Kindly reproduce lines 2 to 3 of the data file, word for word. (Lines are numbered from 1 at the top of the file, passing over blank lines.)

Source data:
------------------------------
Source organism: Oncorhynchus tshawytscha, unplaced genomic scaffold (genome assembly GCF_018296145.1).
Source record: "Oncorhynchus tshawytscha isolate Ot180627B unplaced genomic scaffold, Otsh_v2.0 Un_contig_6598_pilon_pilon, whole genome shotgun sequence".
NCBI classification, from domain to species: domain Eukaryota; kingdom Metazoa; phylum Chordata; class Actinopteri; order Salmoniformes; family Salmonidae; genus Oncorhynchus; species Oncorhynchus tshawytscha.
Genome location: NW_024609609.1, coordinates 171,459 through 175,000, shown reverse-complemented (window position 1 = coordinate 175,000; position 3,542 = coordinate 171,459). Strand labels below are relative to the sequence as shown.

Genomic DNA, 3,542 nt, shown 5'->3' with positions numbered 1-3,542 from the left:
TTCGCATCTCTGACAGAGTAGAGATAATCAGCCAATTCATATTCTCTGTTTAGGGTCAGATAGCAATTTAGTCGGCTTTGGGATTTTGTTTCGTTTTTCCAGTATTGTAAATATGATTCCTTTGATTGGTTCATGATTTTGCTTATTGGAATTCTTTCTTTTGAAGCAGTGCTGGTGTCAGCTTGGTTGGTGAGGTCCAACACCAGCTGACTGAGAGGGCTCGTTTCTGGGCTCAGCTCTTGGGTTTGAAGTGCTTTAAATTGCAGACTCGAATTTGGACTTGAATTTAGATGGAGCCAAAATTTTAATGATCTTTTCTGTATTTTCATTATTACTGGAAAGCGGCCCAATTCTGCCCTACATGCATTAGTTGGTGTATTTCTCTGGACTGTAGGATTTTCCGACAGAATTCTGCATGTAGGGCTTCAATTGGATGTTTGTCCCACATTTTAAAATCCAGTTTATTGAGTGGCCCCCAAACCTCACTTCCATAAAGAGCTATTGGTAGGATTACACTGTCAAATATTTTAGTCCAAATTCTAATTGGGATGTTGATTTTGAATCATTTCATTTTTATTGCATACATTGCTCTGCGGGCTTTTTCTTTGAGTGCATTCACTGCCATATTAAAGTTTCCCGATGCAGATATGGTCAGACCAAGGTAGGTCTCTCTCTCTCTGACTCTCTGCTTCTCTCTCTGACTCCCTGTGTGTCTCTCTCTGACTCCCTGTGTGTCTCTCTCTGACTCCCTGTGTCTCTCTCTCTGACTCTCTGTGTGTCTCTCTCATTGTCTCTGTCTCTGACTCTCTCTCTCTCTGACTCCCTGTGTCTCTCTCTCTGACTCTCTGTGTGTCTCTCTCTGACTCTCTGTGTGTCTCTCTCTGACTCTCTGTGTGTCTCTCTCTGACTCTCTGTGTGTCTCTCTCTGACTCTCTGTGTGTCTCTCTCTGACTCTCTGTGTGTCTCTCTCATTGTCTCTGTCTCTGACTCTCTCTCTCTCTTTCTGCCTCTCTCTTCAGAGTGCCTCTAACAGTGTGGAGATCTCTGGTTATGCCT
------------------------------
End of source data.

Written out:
Source record: "Oncorhynchus tshawytscha isolate Ot180627B unplaced genomic scaffold, Otsh_v2.0 Un_contig_6598_pilon_pilon, whole genome shotgun sequence".
NCBI classification, from domain to species: domain Eukaryota; kingdom Metazoa; phylum Chordata; class Actinopteri; order Salmoniformes; family Salmonidae; genus Oncorhynchus; species Oncorhynchus tshawytscha.